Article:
Windows Tip Sheet

Do More with More

Where a batch file might seem just a bit over the top, try this nifty trick with the More command.

You’re probably familiar with the More command, which you use to page output. But there’s another version you may not be familiar with. When you are at a command prompt and type an opening parenthesis, (, followed by Enter, you will get a special prompt that looks like this:


At the prompt type a command. Each new line will allow you to enter another command. Type a closing parenthesis, ), to get back to the main prompt. Once you hit Enter, all of your commands will be executed in sequence.

Try it out. Open a command prompt and type or simply copy and paste at a CMD prompt:

Echo %windir%
Echo I am a command
Time /t
Date /t

All four commands will execute. As you see, this is like creating a batch file -- without the file! I’d say it is also equivalent to creating a script block in PowerShell, except this version is interactive. Here’s another example for you to try:

Echo This is %computername%
echo It is now %date% %time%
echo Free space on drive C:
dir c:\ | find /i "free"

You can use this technique to redirect output from multiple commands to the same file. When you get to the closing parenthesis, add > filename, like this:

dir s:\*.wsf
dir f:\sa\*.*
dir c:\temp\*.vbs
) >results.txt

I can very easily redirect the output of three different DIR commands to the same file.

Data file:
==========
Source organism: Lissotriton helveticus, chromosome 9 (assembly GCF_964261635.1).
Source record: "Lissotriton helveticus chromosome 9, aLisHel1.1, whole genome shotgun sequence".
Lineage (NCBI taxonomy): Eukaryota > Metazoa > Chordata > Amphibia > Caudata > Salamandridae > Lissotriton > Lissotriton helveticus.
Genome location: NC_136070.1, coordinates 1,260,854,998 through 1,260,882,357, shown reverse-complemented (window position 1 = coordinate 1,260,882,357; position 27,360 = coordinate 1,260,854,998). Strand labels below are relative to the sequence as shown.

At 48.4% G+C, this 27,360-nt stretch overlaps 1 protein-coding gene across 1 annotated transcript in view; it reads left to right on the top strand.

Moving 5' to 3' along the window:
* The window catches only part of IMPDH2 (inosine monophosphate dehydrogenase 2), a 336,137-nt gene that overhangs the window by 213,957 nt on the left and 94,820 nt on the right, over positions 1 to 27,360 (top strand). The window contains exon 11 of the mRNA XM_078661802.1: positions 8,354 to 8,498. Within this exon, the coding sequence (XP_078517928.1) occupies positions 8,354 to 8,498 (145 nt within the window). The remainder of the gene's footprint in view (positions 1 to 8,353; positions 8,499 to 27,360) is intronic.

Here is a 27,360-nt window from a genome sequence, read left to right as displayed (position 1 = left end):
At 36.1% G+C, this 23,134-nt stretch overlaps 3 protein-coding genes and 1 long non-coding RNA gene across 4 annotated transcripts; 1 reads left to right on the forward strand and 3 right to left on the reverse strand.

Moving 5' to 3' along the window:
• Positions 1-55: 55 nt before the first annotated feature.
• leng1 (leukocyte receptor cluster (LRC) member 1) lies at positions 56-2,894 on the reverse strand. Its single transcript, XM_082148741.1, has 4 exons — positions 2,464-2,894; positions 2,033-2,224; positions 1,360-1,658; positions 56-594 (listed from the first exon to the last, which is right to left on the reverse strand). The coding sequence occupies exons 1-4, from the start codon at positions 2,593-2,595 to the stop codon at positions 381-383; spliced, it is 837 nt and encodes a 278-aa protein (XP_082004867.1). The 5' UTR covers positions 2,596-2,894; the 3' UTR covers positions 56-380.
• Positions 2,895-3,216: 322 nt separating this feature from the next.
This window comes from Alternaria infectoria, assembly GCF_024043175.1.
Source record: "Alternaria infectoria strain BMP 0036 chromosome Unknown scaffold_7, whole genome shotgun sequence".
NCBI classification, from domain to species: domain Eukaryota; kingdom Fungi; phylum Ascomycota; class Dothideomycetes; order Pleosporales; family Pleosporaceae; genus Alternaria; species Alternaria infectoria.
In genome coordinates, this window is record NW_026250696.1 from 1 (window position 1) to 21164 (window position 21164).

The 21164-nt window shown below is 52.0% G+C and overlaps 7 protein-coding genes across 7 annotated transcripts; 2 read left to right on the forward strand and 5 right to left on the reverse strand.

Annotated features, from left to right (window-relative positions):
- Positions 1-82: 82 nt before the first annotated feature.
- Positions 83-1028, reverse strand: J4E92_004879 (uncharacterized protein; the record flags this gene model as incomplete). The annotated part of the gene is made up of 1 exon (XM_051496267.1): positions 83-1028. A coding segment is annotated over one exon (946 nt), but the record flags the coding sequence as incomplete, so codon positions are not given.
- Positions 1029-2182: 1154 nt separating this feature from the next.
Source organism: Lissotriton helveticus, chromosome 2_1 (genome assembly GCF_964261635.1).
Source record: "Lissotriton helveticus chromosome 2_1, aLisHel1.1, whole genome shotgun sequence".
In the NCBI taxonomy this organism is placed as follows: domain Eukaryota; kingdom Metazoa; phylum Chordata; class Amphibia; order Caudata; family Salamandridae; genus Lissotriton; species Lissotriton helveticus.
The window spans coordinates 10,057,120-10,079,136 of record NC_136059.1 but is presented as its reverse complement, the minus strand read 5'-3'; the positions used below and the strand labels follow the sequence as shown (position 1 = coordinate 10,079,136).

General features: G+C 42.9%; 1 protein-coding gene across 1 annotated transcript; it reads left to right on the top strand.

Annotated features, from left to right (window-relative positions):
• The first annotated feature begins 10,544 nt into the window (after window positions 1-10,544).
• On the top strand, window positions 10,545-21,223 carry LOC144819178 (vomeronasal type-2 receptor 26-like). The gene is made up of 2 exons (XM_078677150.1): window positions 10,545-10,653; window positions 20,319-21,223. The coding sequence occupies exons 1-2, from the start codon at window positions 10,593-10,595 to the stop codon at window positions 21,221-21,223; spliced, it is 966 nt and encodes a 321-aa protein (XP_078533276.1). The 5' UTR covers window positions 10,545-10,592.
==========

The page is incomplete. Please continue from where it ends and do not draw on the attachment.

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Spelling counts and typing mistakes can’t be fixed. There’s no way to go back once you’ve moved to the next line. But if you need to abort what you’re doing, use Ctrl+C before you put in the closing parenthesis.

So the next time you have multiple commands you need to run -- perhaps a series of scripts -- you don’t need to figure out how create a batch file. Just do more!

About the Author

Jeffery Hicks is an IT veteran with over 25 years of experience, much of it spent as an IT infrastructure consultant specializing in Microsoft server technologies with an emphasis in automation and efficiency. He is a multi-year recipient of the Microsoft MVP Award in Windows PowerShell. He works today as an independent author, trainer and consultant. Jeff has written for numerous online sites and print publications, is a contributing editor at, and a frequent speaker at technology conferences and user groups.

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